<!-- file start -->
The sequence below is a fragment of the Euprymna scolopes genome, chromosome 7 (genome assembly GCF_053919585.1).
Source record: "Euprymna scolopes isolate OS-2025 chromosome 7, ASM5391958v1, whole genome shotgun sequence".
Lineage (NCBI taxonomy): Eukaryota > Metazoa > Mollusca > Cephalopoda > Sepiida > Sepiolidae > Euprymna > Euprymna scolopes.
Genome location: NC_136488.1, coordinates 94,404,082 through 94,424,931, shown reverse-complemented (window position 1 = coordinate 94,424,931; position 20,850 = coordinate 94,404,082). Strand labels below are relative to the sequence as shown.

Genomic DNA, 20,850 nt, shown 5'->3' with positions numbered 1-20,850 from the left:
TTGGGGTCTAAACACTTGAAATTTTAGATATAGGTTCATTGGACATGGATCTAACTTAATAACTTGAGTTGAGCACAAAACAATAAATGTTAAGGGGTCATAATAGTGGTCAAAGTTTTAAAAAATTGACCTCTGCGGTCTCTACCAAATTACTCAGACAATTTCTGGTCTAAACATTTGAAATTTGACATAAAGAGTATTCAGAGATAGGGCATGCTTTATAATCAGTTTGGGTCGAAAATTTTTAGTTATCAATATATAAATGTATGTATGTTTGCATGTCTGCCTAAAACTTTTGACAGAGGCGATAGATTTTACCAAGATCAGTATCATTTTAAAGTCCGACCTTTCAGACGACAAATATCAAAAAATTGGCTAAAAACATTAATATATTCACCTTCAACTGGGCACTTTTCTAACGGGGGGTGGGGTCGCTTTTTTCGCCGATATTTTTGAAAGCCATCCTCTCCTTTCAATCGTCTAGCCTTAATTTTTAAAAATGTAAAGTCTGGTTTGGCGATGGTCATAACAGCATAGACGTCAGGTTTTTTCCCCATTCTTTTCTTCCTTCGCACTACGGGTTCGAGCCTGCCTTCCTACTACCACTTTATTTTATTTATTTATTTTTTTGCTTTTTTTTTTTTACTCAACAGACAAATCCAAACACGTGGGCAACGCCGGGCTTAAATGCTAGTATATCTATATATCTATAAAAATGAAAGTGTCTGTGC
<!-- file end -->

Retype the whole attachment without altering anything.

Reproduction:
The sequence below is a fragment of the Euprymna scolopes genome, chromosome 7 (genome assembly GCF_053919585.1).
Source record: "Euprymna scolopes isolate OS-2025 chromosome 7, ASM5391958v1, whole genome shotgun sequence".
Lineage (NCBI taxonomy): Eukaryota > Metazoa > Mollusca > Cephalopoda > Sepiida > Sepiolidae > Euprymna > Euprymna scolopes.
Genome location: NC_136488.1, coordinates 94,404,082 through 94,424,931, shown reverse-complemented (window position 1 = coordinate 94,424,931; position 20,850 = coordinate 94,404,082). Strand labels below are relative to the sequence as shown.

Genomic DNA, 20,850 nt, shown 5'->3' with positions numbered 1-20,850 from the left:
TTGGGGTCTAAACACTTGAAATTTTAGATATAGGTTCATTGGACATGGATCTAACTTAATAACTTGAGTTGAGCACAAAACAATAAATGTTAAGGGGTCATAATAGTGGTCAAAGTTTTAAAAAATTGACCTCTGCGGTCTCTACCAAATTACTCAGACAATTTCTGGTCTAAACATTTGAAATTTGACATAAAGAGTATTCAGAGATAGGGCATGCTTTATAATCAGTTTGGGTCGAAAATTTTTAGTTATCAATATATAAATGTATGTATGTTTGCATGTCTGCCTAAAACTTTTGACAGAGGCGATAGATTTTACCAAGATCAGTATCATTTTAAAGTCCGACCTTTCAGACGACAAATATCAAAAAATTGGCTAAAAACATTAATATATTCACCTTCAACTGGGCACTTTTCTAACGGGGGGTGGGGTCGCTTTTTTCGCCGATATTTTTGAAAGCCATCCTCTCCTTTCAATCGTCTAGCCTTAATTTTTAAAAATGTAAAGTCTGGTTTGGCGATGGTCATAACAGCATAGACGTCAGGTTTTTTCCCCATTCTTTTCTTCCTTCGCACTACGGGTTCGAGCCTGCCTTCCTACTACCACTTTATTTTATTTATTTATTTTTTTGCTTTTTTTTTTTTACTCAACAGACAAATCCAAACACGTGGGCAACGCCGGGCTTAAATGCTAGTATATCTATATATCTATAAAAATGAAAGTGTCTGTGC